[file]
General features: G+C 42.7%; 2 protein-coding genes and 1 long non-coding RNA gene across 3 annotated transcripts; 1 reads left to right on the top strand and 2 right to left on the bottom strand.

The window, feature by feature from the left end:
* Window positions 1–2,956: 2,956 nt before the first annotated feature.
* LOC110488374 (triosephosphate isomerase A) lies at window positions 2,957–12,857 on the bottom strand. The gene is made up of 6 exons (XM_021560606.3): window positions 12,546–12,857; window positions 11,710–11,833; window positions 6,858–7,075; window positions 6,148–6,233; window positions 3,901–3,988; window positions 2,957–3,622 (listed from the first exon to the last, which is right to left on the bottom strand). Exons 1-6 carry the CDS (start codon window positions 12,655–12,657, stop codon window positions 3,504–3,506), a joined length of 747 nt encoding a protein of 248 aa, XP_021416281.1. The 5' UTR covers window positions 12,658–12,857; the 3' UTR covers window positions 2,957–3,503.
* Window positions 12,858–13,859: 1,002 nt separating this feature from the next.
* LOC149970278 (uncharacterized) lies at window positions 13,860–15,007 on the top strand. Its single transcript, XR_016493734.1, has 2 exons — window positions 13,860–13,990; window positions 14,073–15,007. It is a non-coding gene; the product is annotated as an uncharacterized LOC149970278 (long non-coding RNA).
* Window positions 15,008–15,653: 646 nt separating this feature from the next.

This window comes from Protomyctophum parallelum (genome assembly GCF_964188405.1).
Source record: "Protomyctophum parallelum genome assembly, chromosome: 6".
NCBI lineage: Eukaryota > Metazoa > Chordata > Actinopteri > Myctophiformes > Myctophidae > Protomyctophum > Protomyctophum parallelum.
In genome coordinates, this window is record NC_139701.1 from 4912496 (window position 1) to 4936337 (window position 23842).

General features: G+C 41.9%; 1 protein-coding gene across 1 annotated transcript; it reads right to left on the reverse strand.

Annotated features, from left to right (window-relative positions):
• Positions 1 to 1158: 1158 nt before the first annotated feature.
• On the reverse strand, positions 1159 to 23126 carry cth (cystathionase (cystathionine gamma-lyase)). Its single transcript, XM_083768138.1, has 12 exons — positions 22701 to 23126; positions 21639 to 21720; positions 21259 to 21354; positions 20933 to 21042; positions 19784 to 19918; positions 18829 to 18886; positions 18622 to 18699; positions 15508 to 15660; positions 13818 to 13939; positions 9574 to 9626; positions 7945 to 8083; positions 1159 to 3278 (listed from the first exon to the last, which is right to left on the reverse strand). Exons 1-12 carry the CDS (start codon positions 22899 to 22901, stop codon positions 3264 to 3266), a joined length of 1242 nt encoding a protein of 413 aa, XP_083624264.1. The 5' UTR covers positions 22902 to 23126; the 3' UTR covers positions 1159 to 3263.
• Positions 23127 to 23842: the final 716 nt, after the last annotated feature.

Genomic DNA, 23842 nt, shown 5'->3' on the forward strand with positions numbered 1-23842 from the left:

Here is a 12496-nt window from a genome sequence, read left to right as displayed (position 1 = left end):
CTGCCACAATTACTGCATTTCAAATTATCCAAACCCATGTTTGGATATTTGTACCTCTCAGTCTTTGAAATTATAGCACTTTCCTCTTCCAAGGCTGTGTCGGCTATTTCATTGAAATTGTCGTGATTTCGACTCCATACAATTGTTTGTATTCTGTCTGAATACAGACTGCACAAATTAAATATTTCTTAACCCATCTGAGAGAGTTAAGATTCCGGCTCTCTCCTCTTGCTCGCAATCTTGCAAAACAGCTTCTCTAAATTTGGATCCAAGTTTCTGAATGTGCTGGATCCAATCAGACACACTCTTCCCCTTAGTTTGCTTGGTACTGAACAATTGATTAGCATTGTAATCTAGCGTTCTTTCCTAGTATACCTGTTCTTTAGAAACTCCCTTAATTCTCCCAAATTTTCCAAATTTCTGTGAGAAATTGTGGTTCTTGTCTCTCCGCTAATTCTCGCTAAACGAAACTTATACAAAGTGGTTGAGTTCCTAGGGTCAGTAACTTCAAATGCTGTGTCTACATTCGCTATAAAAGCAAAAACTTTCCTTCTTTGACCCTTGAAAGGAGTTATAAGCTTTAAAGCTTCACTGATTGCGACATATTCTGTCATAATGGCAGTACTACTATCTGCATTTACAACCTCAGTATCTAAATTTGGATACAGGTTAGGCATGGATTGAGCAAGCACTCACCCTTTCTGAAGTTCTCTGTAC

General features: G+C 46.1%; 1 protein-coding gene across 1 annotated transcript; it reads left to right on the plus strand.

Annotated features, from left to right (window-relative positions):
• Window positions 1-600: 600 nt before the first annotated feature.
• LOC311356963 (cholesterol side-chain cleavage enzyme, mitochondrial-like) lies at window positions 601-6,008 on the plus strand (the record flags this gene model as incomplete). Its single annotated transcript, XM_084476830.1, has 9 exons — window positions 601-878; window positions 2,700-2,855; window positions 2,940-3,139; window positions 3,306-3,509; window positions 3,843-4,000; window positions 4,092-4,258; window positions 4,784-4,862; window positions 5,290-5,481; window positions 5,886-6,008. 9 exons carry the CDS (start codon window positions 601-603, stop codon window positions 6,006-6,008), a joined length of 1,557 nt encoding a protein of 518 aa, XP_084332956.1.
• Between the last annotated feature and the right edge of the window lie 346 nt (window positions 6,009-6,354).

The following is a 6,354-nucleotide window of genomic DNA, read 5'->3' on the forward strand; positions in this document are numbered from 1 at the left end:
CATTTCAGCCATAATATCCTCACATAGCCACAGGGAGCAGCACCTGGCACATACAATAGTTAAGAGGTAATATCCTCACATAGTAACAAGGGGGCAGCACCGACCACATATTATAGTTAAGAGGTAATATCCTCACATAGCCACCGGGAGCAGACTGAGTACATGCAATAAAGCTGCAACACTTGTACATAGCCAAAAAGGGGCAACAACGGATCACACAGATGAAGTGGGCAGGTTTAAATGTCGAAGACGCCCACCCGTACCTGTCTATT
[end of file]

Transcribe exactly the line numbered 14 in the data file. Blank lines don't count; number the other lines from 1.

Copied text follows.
• Positions 1 to 1158: 1158 nt before the first annotated feature.